The week before, WABC-TV ran a public service show about the "reality" of the claims mayoral candidates were making in an upcoming primary, to be held on 9/11/01. Each was asked what they'd do with a "windfall" the City was about to receive from sale of the World Trade Center, at the end of other questions, rated possible or impossible by a number of reporters. One candidate would build the low and middle income housing promised and originally negotiated for de-mapping the streets and placing the WTC in sole ownership of the NY/NJ Port Authority. He didn't get my vote, nor any others that day of the primary, 09/11/01.
A company, Ebasco, a large Texas-based power plant designer, with a division Envirosphere I worked for, was once at 40 Rector St., until it threatened to leave the city and was given free rent for 1 and 1/2 years in the WTC by then Mayor Koch, according to a sad secretary blogging just after 9/11. She was on floor 79, I worked on floor 93 or so, they left before 9/11. Envirosphere tested for archaeological resources at Fort Drum, NY, part of bringing the US Army 10th Mountain Division from Camp Hale, Colorado. I later worked at 50 Trinity Place, since torn down, across the street from 40 Rector St. and continued on in public archaeology.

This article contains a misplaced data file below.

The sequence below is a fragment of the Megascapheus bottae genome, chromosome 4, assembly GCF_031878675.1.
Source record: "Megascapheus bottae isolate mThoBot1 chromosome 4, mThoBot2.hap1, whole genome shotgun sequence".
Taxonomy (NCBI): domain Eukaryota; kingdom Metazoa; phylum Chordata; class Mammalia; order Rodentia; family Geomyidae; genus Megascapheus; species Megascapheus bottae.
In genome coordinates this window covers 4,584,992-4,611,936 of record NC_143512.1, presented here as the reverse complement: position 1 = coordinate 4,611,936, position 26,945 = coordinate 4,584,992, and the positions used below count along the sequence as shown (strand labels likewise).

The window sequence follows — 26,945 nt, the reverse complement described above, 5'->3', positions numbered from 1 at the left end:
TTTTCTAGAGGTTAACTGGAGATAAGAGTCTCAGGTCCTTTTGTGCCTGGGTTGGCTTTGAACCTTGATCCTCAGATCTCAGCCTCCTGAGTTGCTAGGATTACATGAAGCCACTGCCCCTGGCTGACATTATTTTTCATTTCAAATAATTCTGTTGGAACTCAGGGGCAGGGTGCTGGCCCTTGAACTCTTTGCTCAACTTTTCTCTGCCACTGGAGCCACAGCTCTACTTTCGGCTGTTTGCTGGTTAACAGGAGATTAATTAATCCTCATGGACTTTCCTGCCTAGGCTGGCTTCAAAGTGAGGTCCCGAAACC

I live near the Muslim Center in the Bronx, and to this day, wonder how many Muslims were killed by Saudis from Germany in their evil suicidal attack? One shouldn't count, we should heal the wounds. An “anthrax” letter closed Johnson & Johnson's large wound research center near Bridgewater, NJ, where I was digging shovel tests, required after Hurricane Floyd damages, there and at the West Point Military Academy for another CRM (“cultural resources management”) firm.
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Note: What it will never look like: Overlooking the Mosque from the Tarut Fort, Tarut Island, Saudi Arabia. Interesting place, reminds me of all the different peoples and cultures that have arrived on Manhattan.